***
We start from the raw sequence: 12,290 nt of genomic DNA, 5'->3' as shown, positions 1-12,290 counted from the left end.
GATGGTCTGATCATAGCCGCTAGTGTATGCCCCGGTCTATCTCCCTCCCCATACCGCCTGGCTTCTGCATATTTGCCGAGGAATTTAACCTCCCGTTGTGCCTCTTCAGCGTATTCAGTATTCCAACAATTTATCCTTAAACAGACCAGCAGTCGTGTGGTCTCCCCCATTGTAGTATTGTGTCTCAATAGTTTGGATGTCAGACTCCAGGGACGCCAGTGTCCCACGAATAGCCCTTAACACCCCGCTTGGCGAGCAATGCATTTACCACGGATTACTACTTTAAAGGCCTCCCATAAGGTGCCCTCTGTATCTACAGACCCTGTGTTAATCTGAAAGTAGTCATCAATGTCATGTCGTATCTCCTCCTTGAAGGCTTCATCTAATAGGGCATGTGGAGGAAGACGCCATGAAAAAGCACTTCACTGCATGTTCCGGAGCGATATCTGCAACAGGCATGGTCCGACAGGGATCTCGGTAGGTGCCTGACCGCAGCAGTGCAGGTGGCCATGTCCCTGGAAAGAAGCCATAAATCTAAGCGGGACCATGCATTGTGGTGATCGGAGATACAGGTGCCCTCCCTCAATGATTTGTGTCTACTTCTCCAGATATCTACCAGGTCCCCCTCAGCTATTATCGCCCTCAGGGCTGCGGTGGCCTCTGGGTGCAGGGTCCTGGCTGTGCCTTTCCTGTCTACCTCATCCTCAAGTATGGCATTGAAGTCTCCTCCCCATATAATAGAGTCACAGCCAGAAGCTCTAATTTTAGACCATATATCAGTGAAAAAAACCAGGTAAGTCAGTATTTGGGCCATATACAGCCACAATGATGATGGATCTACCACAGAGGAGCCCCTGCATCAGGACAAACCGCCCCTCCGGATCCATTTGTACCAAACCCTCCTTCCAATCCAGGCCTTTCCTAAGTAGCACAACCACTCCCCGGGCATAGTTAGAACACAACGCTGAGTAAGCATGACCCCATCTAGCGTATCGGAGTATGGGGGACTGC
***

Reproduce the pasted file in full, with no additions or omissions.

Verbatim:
We start from the raw sequence: 12,290 nt of genomic DNA, 5'->3' as shown, positions 1-12,290 counted from the left end.
GATGGTCTGATCATAGCCGCTAGTGTATGCCCCGGTCTATCTCCCTCCCCATACCGCCTGGCTTCTGCATATTTGCCGAGGAATTTAACCTCCCGTTGTGCCTCTTCAGCGTATTCAGTATTCCAACAATTTATCCTTAAACAGACCAGCAGTCGTGTGGTCTCCCCCATTGTAGTATTGTGTCTCAATAGTTTGGATGTCAGACTCCAGGGACGCCAGTGTCCCACGAATAGCCCTTAACACCCCGCTTGGCGAGCAATGCATTTACCACGGATTACTACTTTAAAGGCCTCCCATAAGGTGCCCTCTGTATCTACAGACCCTGTGTTAATCTGAAAGTAGTCATCAATGTCATGTCGTATCTCCTCCTTGAAGGCTTCATCTAATAGGGCATGTGGAGGAAGACGCCATGAAAAAGCACTTCACTGCATGTTCCGGAGCGATATCTGCAACAGGCATGGTCCGACAGGGATCTCGGTAGGTGCCTGACCGCAGCAGTGCAGGTGGCCATGTCCCTGGAAAGAAGCCATAAATCTAAGCGGGACCATGCATTGTGGTGATCGGAGATACAGGTGCCCTCCCTCAATGATTTGTGTCTACTTCTCCAGATATCTACCAGGTCCCCCTCAGCTATTATCGCCCTCAGGGCTGCGGTGGCCTCTGGGTGCAGGGTCCTGGCTGTGCCTTTCCTGTCTACCTCATCCTCAAGTATGGCATTGAAGTCTCCTCCCCATATAATAGAGTCACAGCCAGAAGCTCTAATTTTAGACCATATATCAGTGAAAAAAACCAGGTAAGTCAGTATTTGGGCCATATACAGCCACAATGATGATGGATCTACCACAGAGGAGCCCCTGCATCAGGACAAACCGCCCCTCCGGATCCATTTGTACCAAACCCTCCTTCCAATCCAGGCCTTTCCTAAGTAGCACAACCACTCCCCGGGCATAGTTAGAACACAACGCTGAGTAAGCATGACCCCATCTAGCGTATCGGAGTATGGGGGACTGC